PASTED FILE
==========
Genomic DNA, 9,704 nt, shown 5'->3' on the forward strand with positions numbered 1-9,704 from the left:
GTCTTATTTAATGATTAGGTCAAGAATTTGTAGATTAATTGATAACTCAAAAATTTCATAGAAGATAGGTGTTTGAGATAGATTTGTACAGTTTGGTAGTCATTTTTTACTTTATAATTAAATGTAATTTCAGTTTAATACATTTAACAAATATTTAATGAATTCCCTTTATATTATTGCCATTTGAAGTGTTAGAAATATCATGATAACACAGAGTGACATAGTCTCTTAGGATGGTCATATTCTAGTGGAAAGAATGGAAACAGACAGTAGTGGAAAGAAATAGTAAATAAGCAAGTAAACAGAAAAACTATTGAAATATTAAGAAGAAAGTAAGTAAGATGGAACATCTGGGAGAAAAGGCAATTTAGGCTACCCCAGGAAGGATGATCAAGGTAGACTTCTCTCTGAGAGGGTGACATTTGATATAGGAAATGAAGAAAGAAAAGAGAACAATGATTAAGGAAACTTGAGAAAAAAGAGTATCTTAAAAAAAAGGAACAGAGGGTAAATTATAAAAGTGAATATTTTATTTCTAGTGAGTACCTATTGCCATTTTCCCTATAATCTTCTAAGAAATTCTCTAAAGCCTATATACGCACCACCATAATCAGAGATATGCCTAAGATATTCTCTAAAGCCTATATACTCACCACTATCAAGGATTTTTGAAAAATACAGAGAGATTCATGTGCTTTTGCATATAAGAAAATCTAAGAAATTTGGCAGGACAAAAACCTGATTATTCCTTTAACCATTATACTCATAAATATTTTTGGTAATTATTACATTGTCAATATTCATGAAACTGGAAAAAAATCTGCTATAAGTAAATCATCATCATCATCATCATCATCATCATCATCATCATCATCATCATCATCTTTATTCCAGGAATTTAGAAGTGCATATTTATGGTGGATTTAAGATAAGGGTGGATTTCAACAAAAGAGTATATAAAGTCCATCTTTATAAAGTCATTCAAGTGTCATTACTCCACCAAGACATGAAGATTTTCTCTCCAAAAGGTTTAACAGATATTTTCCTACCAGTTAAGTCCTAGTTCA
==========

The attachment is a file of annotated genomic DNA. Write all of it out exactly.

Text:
Genomic DNA, 9,704 nt, shown 5'->3' on the forward strand with positions numbered 1-9,704 from the left:
GTCTTATTTAATGATTAGGTCAAGAATTTGTAGATTAATTGATAACTCAAAAATTTCATAGAAGATAGGTGTTTGAGATAGATTTGTACAGTTTGGTAGTCATTTTTTACTTTATAATTAAATGTAATTTCAGTTTAATACATTTAACAAATATTTAATGAATTCCCTTTATATTATTGCCATTTGAAGTGTTAGAAATATCATGATAACACAGAGTGACATAGTCTCTTAGGATGGTCATATTCTAGTGGAAAGAATGGAAACAGACAGTAGTGGAAAGAAATAGTAAATAAGCAAGTAAACAGAAAAACTATTGAAATATTAAGAAGAAAGTAAGTAAGATGGAACATCTGGGAGAAAAGGCAATTTAGGCTACCCCAGGAAGGATGATCAAGGTAGACTTCTCTCTGAGAGGGTGACATTTGATATAGGAAATGAAGAAAGAAAAGAGAACAATGATTAAGGAAACTTGAGAAAAAAGAGTATCTTAAAAAAAAGGAACAGAGGGTAAATTATAAAAGTGAATATTTTATTTCTAGTGAGTACCTATTGCCATTTTCCCTATAATCTTCTAAGAAATTCTCTAAAGCCTATATACGCACCACCATAATCAGAGATATGCCTAAGATATTCTCTAAAGCCTATATACTCACCACTATCAAGGATTTTTGAAAAATACAGAGAGATTCATGTGCTTTTGCATATAAGAAAATCTAAGAAATTTGGCAGGACAAAAACCTGATTATTCCTTTAACCATTATACTCATAAATATTTTTGGTAATTATTACATTGTCAATATTCATGAAACTGGAAAAAAATCTGCTATAAGTAAATCATCATCATCATCATCATCATCATCATCATCATCATCATCATCATCATCTTTATTCCAGGAATTTAGAAGTGCATATTTATGGTGGATTTAAGATAAGGGTGGATTTCAACAAAAGAGTATATAAAGTCCATCTTTATAAAGTCATTCAAGTGTCATTACTCCACCAAGACATGAAGATTTTCTCTCCAAAAGGTTTAACAGATATTTTCCTACCAGTTAAGTCCTAGTTCA